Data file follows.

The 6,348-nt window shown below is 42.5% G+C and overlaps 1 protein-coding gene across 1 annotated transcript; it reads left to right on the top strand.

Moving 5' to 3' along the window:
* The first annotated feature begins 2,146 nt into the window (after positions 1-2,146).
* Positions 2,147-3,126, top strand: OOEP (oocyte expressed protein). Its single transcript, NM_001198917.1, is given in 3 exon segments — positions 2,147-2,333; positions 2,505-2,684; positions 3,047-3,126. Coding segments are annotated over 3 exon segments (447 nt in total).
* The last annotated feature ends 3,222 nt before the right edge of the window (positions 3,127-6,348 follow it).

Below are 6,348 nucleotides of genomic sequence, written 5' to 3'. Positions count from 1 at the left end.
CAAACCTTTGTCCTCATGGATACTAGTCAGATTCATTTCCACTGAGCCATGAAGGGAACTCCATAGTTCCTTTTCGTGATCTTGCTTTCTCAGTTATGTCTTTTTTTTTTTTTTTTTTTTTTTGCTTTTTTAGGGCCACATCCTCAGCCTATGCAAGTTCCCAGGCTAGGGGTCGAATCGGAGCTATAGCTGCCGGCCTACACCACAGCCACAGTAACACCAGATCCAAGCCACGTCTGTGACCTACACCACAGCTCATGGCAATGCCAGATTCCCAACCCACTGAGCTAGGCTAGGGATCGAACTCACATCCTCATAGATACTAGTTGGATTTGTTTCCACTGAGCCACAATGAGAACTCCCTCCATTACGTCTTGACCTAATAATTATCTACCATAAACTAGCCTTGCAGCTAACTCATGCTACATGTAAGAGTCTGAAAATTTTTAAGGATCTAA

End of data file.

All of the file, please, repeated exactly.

The 6,348-nt window shown below is 42.5% G+C and overlaps 1 protein-coding gene across 1 annotated transcript; it reads left to right on the top strand.

Moving 5' to 3' along the window:
* The first annotated feature begins 2,146 nt into the window (after positions 1-2,146).
* Positions 2,147-3,126, top strand: OOEP (oocyte expressed protein). Its single transcript, NM_001198917.1, is given in 3 exon segments — positions 2,147-2,333; positions 2,505-2,684; positions 3,047-3,126. Coding segments are annotated over 3 exon segments (447 nt in total).
* The last annotated feature ends 3,222 nt before the right edge of the window (positions 3,127-6,348 follow it).

Below are 6,348 nucleotides of genomic sequence, written 5' to 3'. Positions count from 1 at the left end.
CAAACCTTTGTCCTCATGGATACTAGTCAGATTCATTTCCACTGAGCCATGAAGGGAACTCCATAGTTCCTTTTCGTGATCTTGCTTTCTCAGTTATGTCTTTTTTTTTTTTTTTTTTTTTTTGCTTTTTTAGGGCCACATCCTCAGCCTATGCAAGTTCCCAGGCTAGGGGTCGAATCGGAGCTATAGCTGCCGGCCTACACCACAGCCACAGTAACACCAGATCCAAGCCACGTCTGTGACCTACACCACAGCTCATGGCAATGCCAGATTCCCAACCCACTGAGCTAGGCTAGGGATCGAACTCACATCCTCATAGATACTAGTTGGATTTGTTTCCACTGAGCCACAATGAGAACTCCCTCCATTACGTCTTGACCTAATAATTATCTACCATAAACTAGCCTTGCAGCTAACTCATGCTACATGTAAGAGTCTGAAAATTTTTAAGGATCTAA